The PCE inflation figures for September were all right in line with expectations. The headline gain was .4% m/o/m and 1.6% y/o/y. The core rate was higher by .1% m/o/m and 1.3% y/o/y. To highlight, there remains a 4 tenths difference between core CPI and core PCE because of the latter’s reliance on healthcare costs which are suppressed by government imposed prices for Medicare and Medicaid and a lower component of housing compared to CPI. The rise in energy price in particular contributed to the jump in m/o/m inflation. Services inflation rose 2.1% y/o/y and remains persistently above 2% while goods prices accelerated by .6% y/o/y, the most since March. Supply constraints have become evident since the hurricanes and the rise in commodity prices is also apparent with the CRB index at a 6 ½ month high.
Mostly included in Friday’s GDP report and thus not market moving was the Income and Spending data. I pointed out on Friday that a large contribution to the number was a sharp decline in the savings rate which in turn boosted consumer spending. With the savings rate down to a 10 yr low, there is very little ammunition left here for a boost in consumer spending unless its debt driven and/or wage driven. The savings rate in September fell a sharp 5 tenths to 3.1%, the lowest since December 2007. It’s averaged 5.2% over the past 25 years.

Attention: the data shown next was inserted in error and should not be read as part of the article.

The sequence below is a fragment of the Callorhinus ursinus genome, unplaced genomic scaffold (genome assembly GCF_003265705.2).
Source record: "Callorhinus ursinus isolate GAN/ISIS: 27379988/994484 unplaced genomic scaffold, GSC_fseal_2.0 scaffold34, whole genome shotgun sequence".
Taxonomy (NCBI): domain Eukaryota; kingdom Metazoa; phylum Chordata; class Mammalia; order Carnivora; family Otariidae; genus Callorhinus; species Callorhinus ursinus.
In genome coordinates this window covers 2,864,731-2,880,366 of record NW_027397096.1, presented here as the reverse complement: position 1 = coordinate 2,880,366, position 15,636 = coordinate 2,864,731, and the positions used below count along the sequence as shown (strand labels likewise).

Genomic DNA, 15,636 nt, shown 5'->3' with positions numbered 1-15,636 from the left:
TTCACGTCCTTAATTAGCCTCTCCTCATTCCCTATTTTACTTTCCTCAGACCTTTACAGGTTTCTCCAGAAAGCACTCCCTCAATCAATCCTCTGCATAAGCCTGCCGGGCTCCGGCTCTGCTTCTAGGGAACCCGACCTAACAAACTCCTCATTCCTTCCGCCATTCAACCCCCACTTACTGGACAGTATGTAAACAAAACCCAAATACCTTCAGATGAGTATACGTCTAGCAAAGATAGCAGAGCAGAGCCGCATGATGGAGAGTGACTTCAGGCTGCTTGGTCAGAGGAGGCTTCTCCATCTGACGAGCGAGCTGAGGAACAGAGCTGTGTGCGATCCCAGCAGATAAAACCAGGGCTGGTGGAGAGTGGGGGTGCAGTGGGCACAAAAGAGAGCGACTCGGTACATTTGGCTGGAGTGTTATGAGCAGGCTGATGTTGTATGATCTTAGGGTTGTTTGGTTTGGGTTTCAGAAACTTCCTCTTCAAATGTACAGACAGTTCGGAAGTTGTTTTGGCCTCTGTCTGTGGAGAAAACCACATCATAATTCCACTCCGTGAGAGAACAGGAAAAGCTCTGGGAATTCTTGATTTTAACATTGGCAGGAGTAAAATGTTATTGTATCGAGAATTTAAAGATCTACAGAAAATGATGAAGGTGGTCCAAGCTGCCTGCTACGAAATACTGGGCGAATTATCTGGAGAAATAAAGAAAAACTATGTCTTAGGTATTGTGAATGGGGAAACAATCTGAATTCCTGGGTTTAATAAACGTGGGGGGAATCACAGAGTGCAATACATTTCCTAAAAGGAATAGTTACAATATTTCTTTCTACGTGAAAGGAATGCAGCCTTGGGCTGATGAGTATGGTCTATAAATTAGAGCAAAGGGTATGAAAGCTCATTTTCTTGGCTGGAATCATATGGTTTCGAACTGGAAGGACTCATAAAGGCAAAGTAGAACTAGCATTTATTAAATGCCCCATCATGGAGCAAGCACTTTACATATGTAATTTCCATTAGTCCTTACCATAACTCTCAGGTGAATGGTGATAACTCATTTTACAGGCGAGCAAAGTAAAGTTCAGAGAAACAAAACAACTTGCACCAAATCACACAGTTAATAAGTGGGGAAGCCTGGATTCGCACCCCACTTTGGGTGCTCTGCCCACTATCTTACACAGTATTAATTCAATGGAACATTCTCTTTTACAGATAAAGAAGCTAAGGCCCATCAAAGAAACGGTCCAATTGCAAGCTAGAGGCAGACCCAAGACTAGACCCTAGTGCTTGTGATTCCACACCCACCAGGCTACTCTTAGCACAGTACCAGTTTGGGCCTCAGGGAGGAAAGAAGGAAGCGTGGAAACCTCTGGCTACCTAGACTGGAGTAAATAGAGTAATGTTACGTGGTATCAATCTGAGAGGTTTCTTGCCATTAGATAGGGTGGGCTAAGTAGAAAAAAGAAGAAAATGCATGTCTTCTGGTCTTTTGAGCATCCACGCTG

PERSONAL SAVINGS RATE
Most positively on the income side though was a 3.4% y/o/y gain in private sector wage growth, the quickest since March. Nominal spending was up by 1% and was goosed by a jump in durable goods, most likely influenced by the sharp rise in auto sales post Harvey. Spending on services also picked up as well as nondurable goods spending (likely helped by higher gasoline prices).
Bottom line, let’s hope that wage growth accelerates from here because the decline in the savings rate is disconcerting. As stated, it contributed a lot to personal spending in Q3 but that is not sustainable. As for inflation, I’ve said it before and will say it again, the PCE is a flawed number that understates inflation and the Fed’s focus on it instead of CPI has resulted in much easier policy for much longer.